New Year’s Resolution

Well, here it is.  My first official blog post.

It is not that blogging has not been on my radar.  I’ve known about it for years.  When I created my first class website in 2007-2008, I had my students post on the book they were reading for a project.  It wasn’t terribly successful (none of us really knew what we were doing), but we gave it a shot.

Then, about four years ago, an AP Literature teacher named Brian Sztabnik put out a request on the AP Community Forum for readers for his students’ blogs.  He had decided to flip the traditional independent read, letting students read in the classroom and blog at home.  I’ve been reading his students’ words now for around four years, and I am always impressed.

I was so impressed that I decided to give it another shot myself.  For the past three years or so, I’ve tried student blogging in one form or another, gradually tweaking assignments and expectations.  This year I took the leap into giving my AP Literature students their own blog for the entire year rather than simply for one project as I had done in the past.  We’ve even hooked up with two sister AP Lit. classes – one in North Carolina and one in Virginia – and students are commenting on each other’s poetry analysis posts.  I’m still learning how to use student blogs to their best advantage, but I am pleased with the successes I have seen this year.  And, of course, I’m making notes for next year.

I knew that teachers blogged, too.  At one Writing Project Summer Institute we tried a bit of blogging, but it didn’t go anywhere.  I suppose that blog is still out there somewhere.  I wonder if I remember the address…

But it wasn’t until I joined the Twitterverse that I really became aware of how much other teachers blog.  It seemed like everyone had something to say and a blog on which to say it.  I began to wonder if I had something to say, too.

That brings me to this: my New Year’s Resolution.  I wanted to blog, but more importantly, I wanted to share my blog.  That is a scary proposition.  I am a born perfectionist.  So much of my own work is never quite right.  But I’m asking my students to share their thoughts and ideas; they even have an authentic audience.  It is time for me to try sharing my own – to an authentic audience of my Twitter followers.

I don’t have a firm title, yet.  (I want something literary, feel free to leave suggestions in the comments!)  I don’t even have a firm idea of what this blog is, except for a reflection on my own learning.  Perhaps for now, that is enough.  I signed up for #EdublogsClub, and they suggested I write my first blog post on blogging.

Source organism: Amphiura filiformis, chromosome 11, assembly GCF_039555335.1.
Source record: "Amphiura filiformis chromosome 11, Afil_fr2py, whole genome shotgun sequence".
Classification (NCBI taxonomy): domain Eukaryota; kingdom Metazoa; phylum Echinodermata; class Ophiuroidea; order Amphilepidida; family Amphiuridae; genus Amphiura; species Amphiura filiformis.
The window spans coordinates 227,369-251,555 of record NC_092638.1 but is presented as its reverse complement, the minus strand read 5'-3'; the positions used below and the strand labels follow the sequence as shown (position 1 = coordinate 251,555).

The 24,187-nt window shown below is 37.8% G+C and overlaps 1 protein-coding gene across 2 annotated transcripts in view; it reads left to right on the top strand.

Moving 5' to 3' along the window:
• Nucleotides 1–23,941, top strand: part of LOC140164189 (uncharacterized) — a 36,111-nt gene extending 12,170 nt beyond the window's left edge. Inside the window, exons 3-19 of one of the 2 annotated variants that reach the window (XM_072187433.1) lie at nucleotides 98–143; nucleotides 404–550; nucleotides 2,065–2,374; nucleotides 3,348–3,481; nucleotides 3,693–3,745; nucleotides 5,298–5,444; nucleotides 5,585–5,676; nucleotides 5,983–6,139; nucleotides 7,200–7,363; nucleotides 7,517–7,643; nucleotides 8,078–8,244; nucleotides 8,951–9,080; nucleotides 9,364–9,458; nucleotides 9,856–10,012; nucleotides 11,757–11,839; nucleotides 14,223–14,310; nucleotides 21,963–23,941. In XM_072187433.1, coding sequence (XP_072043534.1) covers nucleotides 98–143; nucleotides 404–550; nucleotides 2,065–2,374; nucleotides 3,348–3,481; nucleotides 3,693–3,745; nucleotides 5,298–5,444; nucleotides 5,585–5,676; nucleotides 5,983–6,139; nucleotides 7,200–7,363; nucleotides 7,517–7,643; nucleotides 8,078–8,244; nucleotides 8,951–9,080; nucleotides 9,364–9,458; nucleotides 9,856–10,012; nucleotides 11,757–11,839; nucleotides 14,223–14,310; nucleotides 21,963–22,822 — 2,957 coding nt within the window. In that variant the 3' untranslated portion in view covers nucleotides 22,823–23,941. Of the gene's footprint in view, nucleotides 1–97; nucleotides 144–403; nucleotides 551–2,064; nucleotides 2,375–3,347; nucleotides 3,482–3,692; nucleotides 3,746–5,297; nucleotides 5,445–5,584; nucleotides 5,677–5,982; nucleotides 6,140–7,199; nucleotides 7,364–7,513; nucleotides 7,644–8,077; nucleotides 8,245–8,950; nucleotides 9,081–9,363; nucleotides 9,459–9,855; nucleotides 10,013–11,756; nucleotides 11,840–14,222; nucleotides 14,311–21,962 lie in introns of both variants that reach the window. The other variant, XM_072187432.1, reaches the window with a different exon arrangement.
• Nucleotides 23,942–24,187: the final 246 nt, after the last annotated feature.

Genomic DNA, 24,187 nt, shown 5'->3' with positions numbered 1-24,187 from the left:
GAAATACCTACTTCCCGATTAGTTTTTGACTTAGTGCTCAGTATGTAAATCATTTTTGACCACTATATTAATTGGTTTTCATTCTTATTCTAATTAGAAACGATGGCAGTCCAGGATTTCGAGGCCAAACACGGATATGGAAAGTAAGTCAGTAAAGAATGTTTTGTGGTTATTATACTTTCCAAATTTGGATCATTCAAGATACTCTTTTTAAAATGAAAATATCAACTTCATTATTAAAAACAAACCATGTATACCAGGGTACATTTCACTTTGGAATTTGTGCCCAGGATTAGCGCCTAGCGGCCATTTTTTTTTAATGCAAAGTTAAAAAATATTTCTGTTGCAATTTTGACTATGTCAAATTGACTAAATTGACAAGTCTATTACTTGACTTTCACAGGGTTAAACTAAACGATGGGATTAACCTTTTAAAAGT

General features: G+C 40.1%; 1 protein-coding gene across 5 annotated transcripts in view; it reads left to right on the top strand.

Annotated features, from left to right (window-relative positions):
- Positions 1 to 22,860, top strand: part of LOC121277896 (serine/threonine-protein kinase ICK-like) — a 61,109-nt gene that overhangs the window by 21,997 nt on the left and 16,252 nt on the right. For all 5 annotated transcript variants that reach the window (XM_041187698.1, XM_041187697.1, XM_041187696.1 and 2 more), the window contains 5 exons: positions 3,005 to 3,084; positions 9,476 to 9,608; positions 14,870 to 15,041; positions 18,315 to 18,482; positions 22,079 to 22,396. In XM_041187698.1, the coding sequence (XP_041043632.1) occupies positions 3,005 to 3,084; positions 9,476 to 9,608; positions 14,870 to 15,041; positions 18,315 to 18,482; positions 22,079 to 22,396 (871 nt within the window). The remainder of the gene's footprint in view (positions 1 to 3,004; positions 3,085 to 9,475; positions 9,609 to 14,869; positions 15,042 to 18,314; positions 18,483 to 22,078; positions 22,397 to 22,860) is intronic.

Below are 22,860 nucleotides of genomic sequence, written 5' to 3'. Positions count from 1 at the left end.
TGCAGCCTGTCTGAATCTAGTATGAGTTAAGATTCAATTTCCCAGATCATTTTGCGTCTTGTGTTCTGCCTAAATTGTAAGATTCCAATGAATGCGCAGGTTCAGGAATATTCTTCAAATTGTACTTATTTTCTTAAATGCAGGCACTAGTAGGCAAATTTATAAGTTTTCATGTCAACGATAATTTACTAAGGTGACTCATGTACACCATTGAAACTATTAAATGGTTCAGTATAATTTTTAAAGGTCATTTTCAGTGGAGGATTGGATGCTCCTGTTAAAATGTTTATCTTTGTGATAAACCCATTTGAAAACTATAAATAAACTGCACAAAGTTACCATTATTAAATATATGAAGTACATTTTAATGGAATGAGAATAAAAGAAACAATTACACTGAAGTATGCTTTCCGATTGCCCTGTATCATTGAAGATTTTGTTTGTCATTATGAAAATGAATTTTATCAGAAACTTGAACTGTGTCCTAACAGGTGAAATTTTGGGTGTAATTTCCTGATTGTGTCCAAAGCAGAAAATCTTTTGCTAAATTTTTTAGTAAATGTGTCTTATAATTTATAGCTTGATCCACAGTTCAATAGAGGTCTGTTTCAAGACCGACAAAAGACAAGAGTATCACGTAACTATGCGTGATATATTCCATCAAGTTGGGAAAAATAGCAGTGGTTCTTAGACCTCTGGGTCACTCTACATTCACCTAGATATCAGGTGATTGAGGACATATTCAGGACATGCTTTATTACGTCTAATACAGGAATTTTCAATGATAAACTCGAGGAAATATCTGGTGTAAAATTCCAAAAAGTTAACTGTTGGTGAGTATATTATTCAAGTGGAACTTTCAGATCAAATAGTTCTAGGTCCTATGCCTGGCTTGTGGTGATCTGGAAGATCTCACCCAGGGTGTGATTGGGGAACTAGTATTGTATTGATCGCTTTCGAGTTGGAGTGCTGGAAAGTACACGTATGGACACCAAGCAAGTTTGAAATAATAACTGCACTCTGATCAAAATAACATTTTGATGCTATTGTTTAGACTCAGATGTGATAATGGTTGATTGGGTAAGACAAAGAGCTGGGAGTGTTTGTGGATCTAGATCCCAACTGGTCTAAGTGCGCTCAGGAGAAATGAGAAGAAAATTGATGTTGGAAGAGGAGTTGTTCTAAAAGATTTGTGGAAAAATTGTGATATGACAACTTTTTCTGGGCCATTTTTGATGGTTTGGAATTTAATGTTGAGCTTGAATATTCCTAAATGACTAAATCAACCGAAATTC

So there you have it: my first official blog post, which I am now going to share on Twitter.  May there be many more.

10 thoughts on “New Year’s Resolution

  1. From a fellow perfectionist, welcome to the blogosphere, Tia! You’re on your way. I’m glad you got started without feeling the need to finalize a title — your voice will guide you there. You mentioned you are on Twitter, perhaps you could add your handle to your site so I can connect with you there? Looking forward to being part of #EduBlogsClub with you!

  2. I look forward to blogging alongside you! I share your trepidation anoutvreleasing your writing to the universe! Let’s be bold!

  3. Hi Tia

    Titles are hard! I eventually went with my name in the title because it was the simplest option, fitted with my name on Twitter and then used the tagline to help readers work out what I write about on my personal blog.

    I’m also interested in your reflections on your student blogging and the notes you’ve been taking of ideas for next year.

    Sue Waters
    @suewaters

  4. Tia, this is awesome! I’m continually in awe of what you do! You’re the epitome of educators I have been trying to work closely with over the last few years. I’ve longed pursued a location alongside others just like you! This was inspiring for me to read and just may get me back on the blogging horse soon!

  5. G’day Tia,
    Welcome to the blogosphere. Your students are lucky to be blogging during their classes. Having run a student blogging challenge now for 8 years, one of the positives students say about blogging is being able to make connections and also to voice their opinion in a safe and engaging way.

    Keep up the great work and build that PLN in twitter.

    Sue
    @tasteach

  6. I love your post! I am also a first blogger (haven’t even posted my first blog yet, because I am busy reading through everyone else’s first 😉 I am gaining inspiration from your courage and commitment.

  7. “Reflection on my own learning” seems to have a nice ring to it, your words. It’s like a book. I always like to find the title of the book in the stories. I think one of the best traits an educator (at any level) can have is that of a self-reflector. Looking forward to hearing more of your stories.

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